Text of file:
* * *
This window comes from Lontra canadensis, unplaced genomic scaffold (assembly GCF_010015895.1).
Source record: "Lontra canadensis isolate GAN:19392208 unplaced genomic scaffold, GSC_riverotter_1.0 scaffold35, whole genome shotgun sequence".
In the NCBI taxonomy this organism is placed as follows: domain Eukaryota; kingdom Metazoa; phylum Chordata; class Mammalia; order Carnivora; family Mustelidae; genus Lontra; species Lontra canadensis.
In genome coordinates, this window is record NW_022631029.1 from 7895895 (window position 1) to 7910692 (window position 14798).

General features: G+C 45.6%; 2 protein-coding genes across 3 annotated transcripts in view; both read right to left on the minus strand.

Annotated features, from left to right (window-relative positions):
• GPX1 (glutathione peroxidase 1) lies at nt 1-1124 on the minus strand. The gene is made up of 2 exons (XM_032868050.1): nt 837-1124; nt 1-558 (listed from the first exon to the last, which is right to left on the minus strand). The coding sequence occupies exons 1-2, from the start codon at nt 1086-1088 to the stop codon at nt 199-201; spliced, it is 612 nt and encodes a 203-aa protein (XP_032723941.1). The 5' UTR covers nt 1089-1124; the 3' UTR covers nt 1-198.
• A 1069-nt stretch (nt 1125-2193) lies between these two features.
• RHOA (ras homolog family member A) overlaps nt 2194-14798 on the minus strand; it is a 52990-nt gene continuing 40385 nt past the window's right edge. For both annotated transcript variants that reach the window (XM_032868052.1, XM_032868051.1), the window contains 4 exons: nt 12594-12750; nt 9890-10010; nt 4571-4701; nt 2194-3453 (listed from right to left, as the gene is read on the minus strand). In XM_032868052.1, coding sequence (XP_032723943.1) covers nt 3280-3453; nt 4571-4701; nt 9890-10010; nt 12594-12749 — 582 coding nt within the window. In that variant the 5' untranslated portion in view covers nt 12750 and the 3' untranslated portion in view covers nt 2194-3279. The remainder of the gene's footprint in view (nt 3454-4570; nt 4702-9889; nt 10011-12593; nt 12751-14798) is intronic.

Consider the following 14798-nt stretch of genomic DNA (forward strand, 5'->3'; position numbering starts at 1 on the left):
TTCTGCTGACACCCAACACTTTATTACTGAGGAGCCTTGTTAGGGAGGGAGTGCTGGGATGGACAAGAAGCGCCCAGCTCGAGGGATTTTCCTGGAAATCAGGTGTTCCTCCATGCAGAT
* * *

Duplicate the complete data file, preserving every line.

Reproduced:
This window comes from Lontra canadensis, unplaced genomic scaffold (assembly GCF_010015895.1).
Source record: "Lontra canadensis isolate GAN:19392208 unplaced genomic scaffold, GSC_riverotter_1.0 scaffold35, whole genome shotgun sequence".
In the NCBI taxonomy this organism is placed as follows: domain Eukaryota; kingdom Metazoa; phylum Chordata; class Mammalia; order Carnivora; family Mustelidae; genus Lontra; species Lontra canadensis.
In genome coordinates, this window is record NW_022631029.1 from 7895895 (window position 1) to 7910692 (window position 14798).

General features: G+C 45.6%; 2 protein-coding genes across 3 annotated transcripts in view; both read right to left on the minus strand.

Annotated features, from left to right (window-relative positions):
• GPX1 (glutathione peroxidase 1) lies at nt 1-1124 on the minus strand. The gene is made up of 2 exons (XM_032868050.1): nt 837-1124; nt 1-558 (listed from the first exon to the last, which is right to left on the minus strand). The coding sequence occupies exons 1-2, from the start codon at nt 1086-1088 to the stop codon at nt 199-201; spliced, it is 612 nt and encodes a 203-aa protein (XP_032723941.1). The 5' UTR covers nt 1089-1124; the 3' UTR covers nt 1-198.
• A 1069-nt stretch (nt 1125-2193) lies between these two features.
• RHOA (ras homolog family member A) overlaps nt 2194-14798 on the minus strand; it is a 52990-nt gene continuing 40385 nt past the window's right edge. For both annotated transcript variants that reach the window (XM_032868052.1, XM_032868051.1), the window contains 4 exons: nt 12594-12750; nt 9890-10010; nt 4571-4701; nt 2194-3453 (listed from right to left, as the gene is read on the minus strand). In XM_032868052.1, coding sequence (XP_032723943.1) covers nt 3280-3453; nt 4571-4701; nt 9890-10010; nt 12594-12749 — 582 coding nt within the window. In that variant the 5' untranslated portion in view covers nt 12750 and the 3' untranslated portion in view covers nt 2194-3279. The remainder of the gene's footprint in view (nt 3454-4570; nt 4702-9889; nt 10011-12593; nt 12751-14798) is intronic.

Consider the following 14798-nt stretch of genomic DNA (forward strand, 5'->3'; position numbering starts at 1 on the left):
TTCTGCTGACACCCAACACTTTATTACTGAGGAGCCTTGTTAGGGAGGGAGTGCTGGGATGGACAAGAAGCGCCCAGCTCGAGGGATTTTCCTGGAAATCAGGTGTTCCTCCATGCAGAT